I picked this book up with the hope of learning about how serfdom actually worked in 18th century Russia and eastern Europe, and I did learn from it, though as with a lot of academic books it seems to have been written with the expectation that only about 12 people would ever read it, all of whom are other researchers in the same or related fields. The writing is unnecessarily dense and there are a lot of unexplained references to authors that this one is apparently refuting.

 

That said, the author’s thesis is an interesting one: essentially, that in the early modern era, Europe wasn’t so much divided between states where workers were free and states where they were serfs, as on a continuum. Workers in England and France weren’t nearly as “free” as you might believe, and labor laws were actually getting stricter at the time. Workers were often required to sign long labor contracts (a year was common, much longer was possible), and there were criminal penalties for leaving before a contract was completed, with the result that “runaway” workers could be jailed, fined, or even in some rare cases, whipped. Meanwhile, Russian serfs had more freedom of movement than some sources have given them credit for, with some going back and forth between town and the estates, and some areas of the country not sending back runaway serfs at all. Serfs could also initiate lawsuits against landowners, and some won their freedom this way (generally it seems because the landowners as non-nobles weren’t actually qualified to own populated estates), though as always the poor winning lawsuits against the rich was quite rare.

 

As someone unfamiliar with the literature the author is responding to, I found the arguments related to England and France (and the general descriptions of forced labor in Eurasia and in certain Indian Ocean colonies of the European powers) more coherent than the arguments about Russia. In some places it seemed like Stanziani was being overly technical, as when he points out that the laws establishing serfdom were all really about establishing who could own populated estates rather than delineating serfdom per se. I’m unclear on why this is important. He also seems to gloss over a lot of abuses described in other sources – granted, my other reading on this topic involves popular rather than academic sources, and this book is much too technical to engage with works of that sort at all. But while he states that Russian serfdom was nothing like American slavery, he doesn’t provide much basis for this conclusion.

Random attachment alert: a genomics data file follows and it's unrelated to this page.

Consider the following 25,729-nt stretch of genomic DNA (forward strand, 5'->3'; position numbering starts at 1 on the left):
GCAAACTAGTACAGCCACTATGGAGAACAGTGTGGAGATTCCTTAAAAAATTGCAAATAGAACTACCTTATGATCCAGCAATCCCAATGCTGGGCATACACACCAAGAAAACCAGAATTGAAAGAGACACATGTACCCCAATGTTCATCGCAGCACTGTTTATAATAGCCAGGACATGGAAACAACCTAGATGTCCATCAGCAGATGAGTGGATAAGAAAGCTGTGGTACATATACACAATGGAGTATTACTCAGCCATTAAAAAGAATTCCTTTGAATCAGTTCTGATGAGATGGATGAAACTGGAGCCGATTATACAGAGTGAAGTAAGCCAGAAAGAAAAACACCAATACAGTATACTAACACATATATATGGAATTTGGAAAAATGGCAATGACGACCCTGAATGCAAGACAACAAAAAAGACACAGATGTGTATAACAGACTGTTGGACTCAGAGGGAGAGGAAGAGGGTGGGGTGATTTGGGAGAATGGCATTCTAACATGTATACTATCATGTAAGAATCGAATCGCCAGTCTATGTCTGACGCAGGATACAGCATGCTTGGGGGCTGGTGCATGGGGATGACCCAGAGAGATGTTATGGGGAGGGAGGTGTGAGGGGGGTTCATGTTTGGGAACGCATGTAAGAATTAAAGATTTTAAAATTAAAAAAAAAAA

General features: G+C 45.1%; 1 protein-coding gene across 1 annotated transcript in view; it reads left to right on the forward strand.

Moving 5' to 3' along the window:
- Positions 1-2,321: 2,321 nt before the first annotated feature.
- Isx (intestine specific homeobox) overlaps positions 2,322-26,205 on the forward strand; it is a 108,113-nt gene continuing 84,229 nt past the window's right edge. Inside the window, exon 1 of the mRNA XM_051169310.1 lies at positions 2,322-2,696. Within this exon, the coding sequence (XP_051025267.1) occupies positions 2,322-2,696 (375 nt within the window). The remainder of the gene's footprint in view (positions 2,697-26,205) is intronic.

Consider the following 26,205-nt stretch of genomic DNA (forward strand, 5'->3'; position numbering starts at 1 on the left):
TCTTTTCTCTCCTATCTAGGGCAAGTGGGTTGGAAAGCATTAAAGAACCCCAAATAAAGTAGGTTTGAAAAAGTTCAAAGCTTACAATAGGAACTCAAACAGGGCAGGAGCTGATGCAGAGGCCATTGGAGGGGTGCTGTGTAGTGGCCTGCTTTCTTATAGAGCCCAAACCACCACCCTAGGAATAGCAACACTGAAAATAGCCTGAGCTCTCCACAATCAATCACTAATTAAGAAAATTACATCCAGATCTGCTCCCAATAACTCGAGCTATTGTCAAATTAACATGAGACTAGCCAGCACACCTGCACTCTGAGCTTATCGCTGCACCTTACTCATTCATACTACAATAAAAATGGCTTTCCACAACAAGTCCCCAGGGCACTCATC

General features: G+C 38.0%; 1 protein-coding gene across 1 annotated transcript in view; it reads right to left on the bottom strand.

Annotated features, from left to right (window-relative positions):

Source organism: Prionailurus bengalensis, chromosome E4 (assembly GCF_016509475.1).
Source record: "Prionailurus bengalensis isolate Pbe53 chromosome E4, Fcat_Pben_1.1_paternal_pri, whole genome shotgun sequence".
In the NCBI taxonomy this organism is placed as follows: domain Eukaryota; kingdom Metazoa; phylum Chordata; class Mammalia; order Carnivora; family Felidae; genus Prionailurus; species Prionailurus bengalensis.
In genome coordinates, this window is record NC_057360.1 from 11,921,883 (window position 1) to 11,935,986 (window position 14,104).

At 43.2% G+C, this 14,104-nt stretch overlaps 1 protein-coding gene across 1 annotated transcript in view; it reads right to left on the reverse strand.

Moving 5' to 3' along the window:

At any rate, I’m clearly not the intended reader for this book, but I did get some interesting ideas from it. I’d love to see a book on this topic that’s a little more accessible for the general reader.

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text 2020-02-21 10:40
Things you need to look for while hiring food runners in your restaurant

Well said, “No work is small.” You just need to have time to do a job to earn money. While when people walk into a restaurant, they come to try the food and the reason behind it is because the restaurant has been highly recommended. Mostly some customers come back to hire Short Shift Jobs in Los Angeles Orange County California.



Bar area in your restaurant? Why not approach bartenders?

A restaurant does not only have to meet the standards when it comes to food but has to provide an experience with hire bartenders in California that makes it worthy for the customer to come back. Here the trained bartenders have extensive knowledge of drink recipes.

Thus they have the ability to prepare drinks accurately within the least possible time. While planning to hire bartenders in California for your events, make sure that you consider something before choosing one.

At the time of organizing holiday parties, engagements or even private partied, even manager needs to hire people for restaurant jobs in California. This is because they are professionally trained for the act is performed with the waiting staff at hand to pick orders from the guest, and should be able to serve all orders in good time.

Look for the job market – highly qualified

Today many of us tend to overlook the possibility of using temporary restaurant jobs California, simply because of the training that involved with somebody new to the company and even looks at what exactly they can do for the company. Timely you can find plenty of people on the job market that are highly qualified for a position that we need to fill.

  • Able to take care of the overall workload that you may be dealing with or without having to worry about a permanent position.


  • Thus by hiring a person temporarily to try, you might be surprised precisely how well it works.


  • That is why it is best to hire employees who have considerable work experience.


  • This holds particularly true for the important position of chefs and managers.


The best way to hire quality staff is to list your job opening with a restaurant job search website. These websites deal exclusively with the restaurant sector. Here you can post your openings at these websites either free would be able to hire.

Look here...

Are you currently looking to hire food runners in California? There are lots of employment choices out there when it comes to hiring bartenders in California. One of the best qualities is the flexibility and skills that you require for completing the job. Even the act of hire people for restaurant jobs in California plays an essential role in the smooth functioning of the restaurant establishment. Make sure to serve the prepared food and satisfy the customers.

Source: How will you hire food runners for the restaurants? Smart ideas!